Is Fashion Law Becoming “Too Popular?” #FashionLaw

In Fashion Law by FASHIONENTLAW™

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I was reading a recent article by Crain’s New York Business titled ‘Fashioning a Lucrative Legal Specialty” and found a paragraph in the article warning that fashion law was becoming too popular intriguing. I do see a rise in creating awareness but really, is the field already becoming “too popular?” I beg to differ although I do have concerns from my observations, and as echoed by my fashion law colleague Susan Scafidi on some misrepresentations/potential misrepresentations by those who should know better, the lawyers.

However, is fashion law “too popular? I doubt it. It may be gaining popularity on twitter, but we have a long way to go. Name one Fashion Law textbook you are aware of? How many law schools actually teach or even have a fashion law program? How about a Fashion law conference? Granted we have a few fashion law symposiums here and there but what about standalone conferences for legal practitioners? Across the nation, fashion law remains a foreign idea.

January 2013 of this year, I was introducing fashion law to my alma matter UC Hastings and Northern California. Prior to that, in 2010, Scafidi launched in the US, the world’s first fashion law institute/program at Fordham. This month, my colleague Staci Riordan just pulled off Loyola and California’s first fashion law institute/program.

There is so much room left to even get to the place where we can say fashion law is becoming “too popular.” We are not quite there yet.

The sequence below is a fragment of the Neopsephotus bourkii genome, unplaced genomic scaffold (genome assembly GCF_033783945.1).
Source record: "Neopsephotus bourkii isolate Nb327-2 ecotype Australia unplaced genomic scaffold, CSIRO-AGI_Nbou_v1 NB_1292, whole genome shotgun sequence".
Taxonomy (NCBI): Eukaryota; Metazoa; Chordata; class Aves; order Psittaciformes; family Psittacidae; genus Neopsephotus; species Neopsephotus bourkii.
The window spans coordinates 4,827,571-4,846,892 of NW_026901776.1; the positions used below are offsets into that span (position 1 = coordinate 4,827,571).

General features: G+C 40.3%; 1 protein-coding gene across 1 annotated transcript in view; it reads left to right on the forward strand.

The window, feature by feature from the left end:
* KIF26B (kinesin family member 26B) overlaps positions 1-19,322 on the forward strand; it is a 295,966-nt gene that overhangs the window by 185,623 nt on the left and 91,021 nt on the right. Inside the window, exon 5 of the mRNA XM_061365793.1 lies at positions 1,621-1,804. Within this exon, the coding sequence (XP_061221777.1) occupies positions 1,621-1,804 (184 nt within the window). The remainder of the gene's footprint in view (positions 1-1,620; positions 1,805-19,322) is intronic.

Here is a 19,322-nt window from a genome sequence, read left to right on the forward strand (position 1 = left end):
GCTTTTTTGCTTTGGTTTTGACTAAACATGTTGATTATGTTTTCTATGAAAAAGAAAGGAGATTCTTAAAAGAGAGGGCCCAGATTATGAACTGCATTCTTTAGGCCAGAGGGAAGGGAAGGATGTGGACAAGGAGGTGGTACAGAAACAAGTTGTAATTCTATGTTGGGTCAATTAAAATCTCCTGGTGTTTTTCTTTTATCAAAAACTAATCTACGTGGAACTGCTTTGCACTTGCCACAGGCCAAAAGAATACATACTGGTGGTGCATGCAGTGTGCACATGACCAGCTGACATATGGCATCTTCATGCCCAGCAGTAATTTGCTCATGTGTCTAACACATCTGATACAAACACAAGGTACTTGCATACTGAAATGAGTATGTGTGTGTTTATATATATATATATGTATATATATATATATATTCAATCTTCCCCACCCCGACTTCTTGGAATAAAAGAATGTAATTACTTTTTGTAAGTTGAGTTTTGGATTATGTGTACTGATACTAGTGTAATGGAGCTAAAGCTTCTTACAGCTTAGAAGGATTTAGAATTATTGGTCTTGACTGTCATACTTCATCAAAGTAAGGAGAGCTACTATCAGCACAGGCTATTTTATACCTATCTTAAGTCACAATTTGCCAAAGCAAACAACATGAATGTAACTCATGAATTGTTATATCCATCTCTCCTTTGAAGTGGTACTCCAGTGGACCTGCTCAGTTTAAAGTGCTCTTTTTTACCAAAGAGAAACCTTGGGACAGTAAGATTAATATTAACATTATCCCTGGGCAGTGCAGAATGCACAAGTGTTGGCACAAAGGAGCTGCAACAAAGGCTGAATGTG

Fashioning a lucrative legal specialty”

 . .  . Too popular?

But while the category is growing, it may be becoming too popular. Some attorneys warn they are already seeing overuse of fashion-law branding as lawyers market themselves as experts or specialists, often to the point of violating legal advertising rules. Last fall, the Fashion Law Institute hosted a cautionary-tale program about the do’s and don’ts of labeling oneself in fashion law.

“In any project you’ll have a few crooked stitches,” said Ms. Scafidi. “It’s a matter of concern.”

Crains New York has the full story.


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WHAT IS Fashionentlaw™: It is a law blog discussing hot topics in pop culture that arise primarily out of the fashion industry and intersects/ collides with the law. WHAT I DO: My name is Uduak Oduok and I am a California licensed attorney who helps creatives and business owners sleep better at night by protecting their creativity and reputation, securing their rights, and helping them with the monetization of their intellectual assets. WHO I WORK WITH: I have counseled a range of clients from musicians, models, actors, actresses, and designers, to diverse business owners in numerous areas of the law including contracts, business law, fashion and entertainment law, copyright, trademark, and intellectual property law. I bring over two decades of first-hand knowledge and experiences that are as diverse as they are deep in the fashion and entertainment industries (modeling, retail, production, public relations, journalism, and publishing). I am an attorney who “gets it” when it comes to resolving legal issues for the fashion and entertainment industries. INTERESTED IN TALKING TO ME ABOUT LEGAL REPRESENTATION? To arrange a consultation to discuss your case, contact me today at 916-361-6506 or email me directly at ( Full bio: Ms. Uduak Bio/ Twitter @uduaklaw

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